Aleman pled guilty to Count 2. Based on its finding that Aleman committed perjury at Martinez's trial, the district court imposed a two level enhancement for obstruction of justice and denied a reduction for acceptance of responsibility, resulting in an advisory guideline range of 151-188 months. Aleman was then sentenced to 154 months. Aleman appeals his sentence, arguing that the district court erred in finding that he committed perjury and in its application of the sentencing guidelines.
Yanka pled guilty to the conspiracy count. The district court determined that Yanka was a career offender but varied downward from the advisory guideline range of 235-262 months to impose a sentence of 120 months. Yanka appeals his sentence, arguing that he should not have been classified as a career offender because his prior predicate offense of Minnesota auto theft was not a crime of violence under U.S.S.G. § 4B1.2.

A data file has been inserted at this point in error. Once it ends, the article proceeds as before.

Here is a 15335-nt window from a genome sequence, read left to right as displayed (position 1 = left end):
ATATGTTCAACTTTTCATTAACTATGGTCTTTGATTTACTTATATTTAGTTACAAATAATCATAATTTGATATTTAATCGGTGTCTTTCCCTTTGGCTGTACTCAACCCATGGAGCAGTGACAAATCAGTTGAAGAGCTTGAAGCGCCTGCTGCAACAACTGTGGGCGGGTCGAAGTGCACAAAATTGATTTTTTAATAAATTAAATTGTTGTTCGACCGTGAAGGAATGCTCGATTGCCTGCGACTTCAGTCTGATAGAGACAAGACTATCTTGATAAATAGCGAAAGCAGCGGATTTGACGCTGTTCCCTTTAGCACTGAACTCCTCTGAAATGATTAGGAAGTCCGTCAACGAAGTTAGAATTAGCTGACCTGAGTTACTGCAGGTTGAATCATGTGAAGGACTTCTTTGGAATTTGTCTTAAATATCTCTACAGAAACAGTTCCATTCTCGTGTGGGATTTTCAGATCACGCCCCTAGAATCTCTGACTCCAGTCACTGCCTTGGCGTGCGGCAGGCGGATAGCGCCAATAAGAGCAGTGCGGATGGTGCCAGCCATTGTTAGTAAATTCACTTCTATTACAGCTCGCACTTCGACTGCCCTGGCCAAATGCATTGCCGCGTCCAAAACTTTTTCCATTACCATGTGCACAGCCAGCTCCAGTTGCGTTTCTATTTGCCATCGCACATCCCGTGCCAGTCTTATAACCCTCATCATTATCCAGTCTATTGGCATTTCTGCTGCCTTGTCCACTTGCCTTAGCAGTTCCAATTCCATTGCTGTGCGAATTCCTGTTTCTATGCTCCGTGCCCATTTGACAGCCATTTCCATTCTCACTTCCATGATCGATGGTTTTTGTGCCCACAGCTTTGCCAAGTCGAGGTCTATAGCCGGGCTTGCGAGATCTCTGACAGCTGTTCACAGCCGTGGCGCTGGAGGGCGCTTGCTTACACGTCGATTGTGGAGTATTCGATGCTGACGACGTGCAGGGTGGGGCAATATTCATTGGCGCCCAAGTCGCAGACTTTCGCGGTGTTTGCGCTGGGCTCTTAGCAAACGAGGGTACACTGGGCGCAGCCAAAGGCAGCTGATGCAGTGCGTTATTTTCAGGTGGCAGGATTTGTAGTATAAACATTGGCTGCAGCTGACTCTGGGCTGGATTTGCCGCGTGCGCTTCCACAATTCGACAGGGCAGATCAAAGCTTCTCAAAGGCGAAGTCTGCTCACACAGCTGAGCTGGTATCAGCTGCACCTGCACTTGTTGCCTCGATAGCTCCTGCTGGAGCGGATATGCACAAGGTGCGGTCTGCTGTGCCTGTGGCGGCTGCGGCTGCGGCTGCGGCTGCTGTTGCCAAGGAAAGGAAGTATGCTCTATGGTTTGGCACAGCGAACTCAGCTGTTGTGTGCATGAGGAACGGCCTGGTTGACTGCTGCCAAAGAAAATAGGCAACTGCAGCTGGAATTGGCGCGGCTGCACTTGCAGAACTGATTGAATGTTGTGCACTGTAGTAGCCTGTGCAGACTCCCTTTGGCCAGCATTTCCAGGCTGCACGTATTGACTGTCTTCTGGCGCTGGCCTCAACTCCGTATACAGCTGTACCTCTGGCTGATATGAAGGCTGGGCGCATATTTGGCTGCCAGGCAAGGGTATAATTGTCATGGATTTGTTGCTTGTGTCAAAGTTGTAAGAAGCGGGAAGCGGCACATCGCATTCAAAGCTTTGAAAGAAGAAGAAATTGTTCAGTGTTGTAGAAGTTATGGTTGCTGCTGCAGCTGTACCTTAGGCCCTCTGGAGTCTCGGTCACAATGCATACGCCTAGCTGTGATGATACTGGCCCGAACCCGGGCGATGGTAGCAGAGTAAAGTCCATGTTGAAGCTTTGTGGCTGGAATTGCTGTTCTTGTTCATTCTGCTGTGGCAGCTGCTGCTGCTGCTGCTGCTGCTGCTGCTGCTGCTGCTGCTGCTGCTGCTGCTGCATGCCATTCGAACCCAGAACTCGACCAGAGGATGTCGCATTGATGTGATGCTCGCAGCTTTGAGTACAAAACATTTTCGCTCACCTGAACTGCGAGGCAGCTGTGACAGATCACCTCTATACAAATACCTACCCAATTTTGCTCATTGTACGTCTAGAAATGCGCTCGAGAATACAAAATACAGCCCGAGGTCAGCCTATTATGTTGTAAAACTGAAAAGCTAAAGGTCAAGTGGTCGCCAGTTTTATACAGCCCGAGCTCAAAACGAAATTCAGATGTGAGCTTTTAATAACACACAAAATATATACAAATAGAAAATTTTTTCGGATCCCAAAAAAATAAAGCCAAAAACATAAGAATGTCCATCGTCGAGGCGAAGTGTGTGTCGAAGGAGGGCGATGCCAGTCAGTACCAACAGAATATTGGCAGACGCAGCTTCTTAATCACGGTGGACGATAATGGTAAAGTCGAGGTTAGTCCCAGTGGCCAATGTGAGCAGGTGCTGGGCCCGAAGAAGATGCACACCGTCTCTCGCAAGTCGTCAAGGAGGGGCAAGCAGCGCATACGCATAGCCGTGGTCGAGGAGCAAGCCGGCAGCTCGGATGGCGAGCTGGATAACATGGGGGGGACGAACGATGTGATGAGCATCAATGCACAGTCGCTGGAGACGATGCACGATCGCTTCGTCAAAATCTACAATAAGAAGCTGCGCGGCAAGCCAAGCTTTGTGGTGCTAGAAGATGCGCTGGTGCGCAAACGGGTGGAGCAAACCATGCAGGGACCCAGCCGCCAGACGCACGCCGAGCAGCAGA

Martinez went to trial and a jury convicted him on both counts. He challenges his conviction on several grounds. He contends that the district court erred in denying his motion to suppress a statement he made to police following his arrest. He also claims that the government violated Brady v. Maryland, 373 U.S. 83, 83 S.Ct. 1194, 10 L.Ed.2d 215 (1963), by not providing him with Aleman's post arrest statement prior to trial. He argues that the district court erred by not continuing the trial so a transcript of Aleman's statement could be produced, and that the district court improperly instructed the jury on willful blindness. He also alleges that the government violated its discovery obligations by not providing him with a statement made by his landlord prior to the pretrial hearing, and that the prosecutor and a government witness